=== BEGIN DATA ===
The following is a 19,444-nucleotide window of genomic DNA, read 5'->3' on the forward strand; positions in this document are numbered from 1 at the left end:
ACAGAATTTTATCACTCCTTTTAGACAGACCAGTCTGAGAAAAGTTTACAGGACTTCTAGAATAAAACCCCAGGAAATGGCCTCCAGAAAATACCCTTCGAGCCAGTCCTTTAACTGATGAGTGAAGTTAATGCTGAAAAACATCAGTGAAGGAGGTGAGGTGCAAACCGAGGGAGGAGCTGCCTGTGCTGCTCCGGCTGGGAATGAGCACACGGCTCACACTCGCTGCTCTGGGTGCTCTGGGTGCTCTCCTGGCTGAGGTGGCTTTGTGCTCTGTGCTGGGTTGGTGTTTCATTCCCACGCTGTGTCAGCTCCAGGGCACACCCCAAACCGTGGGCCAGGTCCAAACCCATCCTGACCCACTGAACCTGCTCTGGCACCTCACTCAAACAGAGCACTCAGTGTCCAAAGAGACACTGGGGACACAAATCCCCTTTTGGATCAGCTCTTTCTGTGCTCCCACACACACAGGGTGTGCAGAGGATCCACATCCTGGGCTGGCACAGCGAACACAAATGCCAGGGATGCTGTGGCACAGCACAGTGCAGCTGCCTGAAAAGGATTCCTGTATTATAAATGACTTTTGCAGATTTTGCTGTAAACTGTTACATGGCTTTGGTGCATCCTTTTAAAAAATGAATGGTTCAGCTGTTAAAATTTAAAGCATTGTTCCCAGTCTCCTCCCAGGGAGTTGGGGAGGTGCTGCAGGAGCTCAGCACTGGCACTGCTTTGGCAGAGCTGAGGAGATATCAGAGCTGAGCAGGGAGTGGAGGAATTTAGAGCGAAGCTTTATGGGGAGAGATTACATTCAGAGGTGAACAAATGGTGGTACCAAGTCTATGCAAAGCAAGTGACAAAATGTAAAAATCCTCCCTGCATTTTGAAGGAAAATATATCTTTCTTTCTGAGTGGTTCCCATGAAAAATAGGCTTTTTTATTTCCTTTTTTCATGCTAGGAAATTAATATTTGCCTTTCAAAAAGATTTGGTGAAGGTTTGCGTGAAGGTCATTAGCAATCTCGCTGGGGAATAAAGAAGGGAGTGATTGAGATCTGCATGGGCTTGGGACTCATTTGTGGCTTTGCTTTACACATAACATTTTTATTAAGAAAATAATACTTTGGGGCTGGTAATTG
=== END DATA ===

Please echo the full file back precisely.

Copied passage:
The following is a 19,444-nucleotide window of genomic DNA, read 5'->3' on the forward strand; positions in this document are numbered from 1 at the left end:
ACAGAATTTTATCACTCCTTTTAGACAGACCAGTCTGAGAAAAGTTTACAGGACTTCTAGAATAAAACCCCAGGAAATGGCCTCCAGAAAATACCCTTCGAGCCAGTCCTTTAACTGATGAGTGAAGTTAATGCTGAAAAACATCAGTGAAGGAGGTGAGGTGCAAACCGAGGGAGGAGCTGCCTGTGCTGCTCCGGCTGGGAATGAGCACACGGCTCACACTCGCTGCTCTGGGTGCTCTGGGTGCTCTCCTGGCTGAGGTGGCTTTGTGCTCTGTGCTGGGTTGGTGTTTCATTCCCACGCTGTGTCAGCTCCAGGGCACACCCCAAACCGTGGGCCAGGTCCAAACCCATCCTGACCCACTGAACCTGCTCTGGCACCTCACTCAAACAGAGCACTCAGTGTCCAAAGAGACACTGGGGACACAAATCCCCTTTTGGATCAGCTCTTTCTGTGCTCCCACACACACAGGGTGTGCAGAGGATCCACATCCTGGGCTGGCACAGCGAACACAAATGCCAGGGATGCTGTGGCACAGCACAGTGCAGCTGCCTGAAAAGGATTCCTGTATTATAAATGACTTTTGCAGATTTTGCTGTAAACTGTTACATGGCTTTGGTGCATCCTTTTAAAAAATGAATGGTTCAGCTGTTAAAATTTAAAGCATTGTTCCCAGTCTCCTCCCAGGGAGTTGGGGAGGTGCTGCAGGAGCTCAGCACTGGCACTGCTTTGGCAGAGCTGAGGAGATATCAGAGCTGAGCAGGGAGTGGAGGAATTTAGAGCGAAGCTTTATGGGGAGAGATTACATTCAGAGGTGAACAAATGGTGGTACCAAGTCTATGCAAAGCAAGTGACAAAATGTAAAAATCCTCCCTGCATTTTGAAGGAAAATATATCTTTCTTTCTGAGTGGTTCCCATGAAAAATAGGCTTTTTTATTTCCTTTTTTCATGCTAGGAAATTAATATTTGCCTTTCAAAAAGATTTGGTGAAGGTTTGCGTGAAGGTCATTAGCAATCTCGCTGGGGAATAAAGAAGGGAGTGATTGAGATCTGCATGGGCTTGGGACTCATTTGTGGCTTTGCTTTACACATAACATTTTTATTAAGAAAATAATACTTTGGGGCTGGTAATTG